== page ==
Successful teams in football usually end up playing the most games in a given season and, it is often said, that is simply the cost of winning.
Jurgen Klopp's Liverpool are discovering that burden this season as they compete on five fronts - the Premier League, Carabao Cup, Champions League, FA Cup and Club World Cup.
Immediately after his side booked their place in the Carabao Cup quarter-final with a sensational penalty shootout victory over Arsenal, Klopp aired his grievances and hinted that the Anfield club may have to withdraw.
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But can it be done? Goal takes a look at Liverpool's fixture headache and what might happen.
What did Jurgen Klopp say about the Carabao Cup fixtures?
Essentially, Klopp suggested that Liverpool will not continue in the Carabao Cup if EFL chiefs cannot find a suitable date for their quarter-final game to be played.
After his side's victory over Arsenal, the German coach explained: "If they don't find an appropriate place - and I don't mean Christmas Day 3am - then we don't play [the game].
"If they don't find a proper date and we can't play the next round, then whoever our opponent is will go through, or Arsenal play.
"I think a lot of people from the Premier League were sitting watching on television hoping Arsenal can do it. But I'm sorry."
Can Liverpool pull out of the Carabao Cup?
In theory, there is nothing stopping Liverpool from withdrawing from the Carabao Cup. However, failure to meet their fixture obligations in the competition could result in punishment.
The withdrawal of a team such as Liverpool from the tournament would also have the potential to cause havoc for broadcasters, not to mention create a PR disaster for the EFL and English football.
The EFL rules for the Carabao Cup state that any club which fails "to fulfil its fixture obligations...shall be deemed guilty of misconduct."
In such a scenario, if Liverpool effectively forfeit their place in the competition, they would then be "liable to pay compensation for any expenses actually incurred by the opposing club" per EFL rules.
What happens if Liverpool pull out of the Carabao Cup?
If Liverpool forfeit their place in the Carabao Cup, their quarter-final opponents Aston Villa are likely to receive a walkover and thus progress to the semi-final.
Arsenal, who were beaten by the Reds in the previous round, will not benefit from a withdrawal.
What fixtures do Liverpool have in December?
Liverpool will currently have to play nine games in the month of December, leaving very little time for rest in between.
The Reds kick off the month with a Merseyside derby against Everton on December 4 before playing Bournemouth away on December 7. They will then travel to Austria for a Champions League clash against Red Bull Salzburg three days after that, on December 10.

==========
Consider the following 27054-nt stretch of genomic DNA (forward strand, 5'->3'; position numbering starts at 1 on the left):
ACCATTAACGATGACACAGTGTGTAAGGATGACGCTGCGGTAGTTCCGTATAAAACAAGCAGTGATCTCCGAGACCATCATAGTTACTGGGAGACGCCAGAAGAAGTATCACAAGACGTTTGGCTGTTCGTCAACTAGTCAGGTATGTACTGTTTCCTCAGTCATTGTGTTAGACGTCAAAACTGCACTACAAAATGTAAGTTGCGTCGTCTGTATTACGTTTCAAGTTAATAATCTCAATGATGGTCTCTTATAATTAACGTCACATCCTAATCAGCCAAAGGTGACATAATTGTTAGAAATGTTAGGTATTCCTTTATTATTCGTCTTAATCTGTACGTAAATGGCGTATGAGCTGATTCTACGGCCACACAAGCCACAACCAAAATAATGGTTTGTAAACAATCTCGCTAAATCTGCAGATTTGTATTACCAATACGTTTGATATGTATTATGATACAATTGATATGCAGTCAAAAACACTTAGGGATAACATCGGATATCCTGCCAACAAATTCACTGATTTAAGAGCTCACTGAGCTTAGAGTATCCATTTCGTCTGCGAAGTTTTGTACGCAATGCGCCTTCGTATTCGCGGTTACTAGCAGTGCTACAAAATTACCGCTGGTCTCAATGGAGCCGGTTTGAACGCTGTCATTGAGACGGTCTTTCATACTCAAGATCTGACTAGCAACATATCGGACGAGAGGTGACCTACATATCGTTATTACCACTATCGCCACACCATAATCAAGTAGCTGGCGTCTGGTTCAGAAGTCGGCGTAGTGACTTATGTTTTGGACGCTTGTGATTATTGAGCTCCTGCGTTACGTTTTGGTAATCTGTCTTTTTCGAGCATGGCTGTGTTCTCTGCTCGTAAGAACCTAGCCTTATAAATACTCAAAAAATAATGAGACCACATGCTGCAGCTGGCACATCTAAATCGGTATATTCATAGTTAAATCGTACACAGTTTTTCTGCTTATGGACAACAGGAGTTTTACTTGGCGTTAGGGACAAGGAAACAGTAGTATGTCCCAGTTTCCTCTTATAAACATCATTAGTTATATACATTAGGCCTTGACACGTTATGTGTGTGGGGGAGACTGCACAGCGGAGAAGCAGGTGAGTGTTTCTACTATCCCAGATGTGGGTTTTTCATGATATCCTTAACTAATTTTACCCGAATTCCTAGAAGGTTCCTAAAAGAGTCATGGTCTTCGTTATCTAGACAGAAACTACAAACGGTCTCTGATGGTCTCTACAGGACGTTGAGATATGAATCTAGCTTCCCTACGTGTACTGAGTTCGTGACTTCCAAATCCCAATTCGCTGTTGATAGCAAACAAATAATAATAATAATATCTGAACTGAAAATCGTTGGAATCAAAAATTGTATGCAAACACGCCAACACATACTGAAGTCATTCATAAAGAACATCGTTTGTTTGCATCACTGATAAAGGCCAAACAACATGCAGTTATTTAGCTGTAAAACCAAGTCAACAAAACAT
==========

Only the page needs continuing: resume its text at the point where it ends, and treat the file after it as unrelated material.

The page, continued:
They return to Premier League action against Watford on December 14 and are scheduled to face Aston Villa in the Carabao Cup quarter-final on the week commencing December 16, with a date yet to be confirmed.
The big issue is the fact that they must travel to Qatar to take part in the Club World Cup, with their first match scheduled for December 18.
|Dec 4||Liverpool vs Everton||Premier League|
|Dec 7||Bournemouth vs Liverpool||Premier League|
|Dec 10||Red Bull Salzburg vs Liverpool||Champions League|
|Dec 14||Liverpool vs Watford||Premier League|
|Dec 16*||Aston Villa vs Liverpool||Carabao Cup|
|Dec 18||TBC||Club World Cup|
|Dec 21||TBC||Club World Cup|
|Dec 26||Leicester City vs Liverpool||Premier League|
|Dec 29||Liverpool vs Wolves||Premier League|
|Jan 2||Liverpool vs Sheffield United||Premier League|
*Exact date to be confirmed.
A second Club World Cup fixture - either a third-place play-off or the final - will be played on December 21.
Mercifully, the Merseyside club will have a break of five days - their longest of the month - before facing Leicester City in the Premier League on Boxing Day.
Three days after the post-Christmas clash against the Foxes, on December 29, Liverpool host Wolves and they then welcome Sheffield United to Anfield three days after that.
Has it been done before?
The idea of a club withdrawing from a tournament over fixture congestion concerns is not unprecedented in English football.
Manchester United withdrew from the 1999-2000 FA Cup, on invitation from the Football Association, in order to allow the treble-winning team to focus on their participation in the inaugural Club World Cup, which was being held in Brazil.
At the time, Red Devils boss Alex Ferguson welcomed the move, saying: "We can't go for them all. We can't play in the FA Cup and in Brazil. That would be impossible."
While they were freed up from the responsibility of playing in the FA Cup, United did not fare well in the tournament and were eliminated at the group stage after registering a draw, a loss and a win.
Ferguson later revealed a tinge of regret at the move, but admitted that he also enjoyed the sojourn to Brazil.
"It turned out to be a disaster for us," Ferguson told Inside United. "We did it to help England's World Cup bid. That was the political situation.
"I regretted it because we got nothing but stick and terrible criticism for not being in the FA Cup when, really, it wasn't our fault.
"The FA and the government felt that playing in this tournament would help England's bid to host the 2006 World Cup. There was a lot of undue criticism - but it was a great two-week break."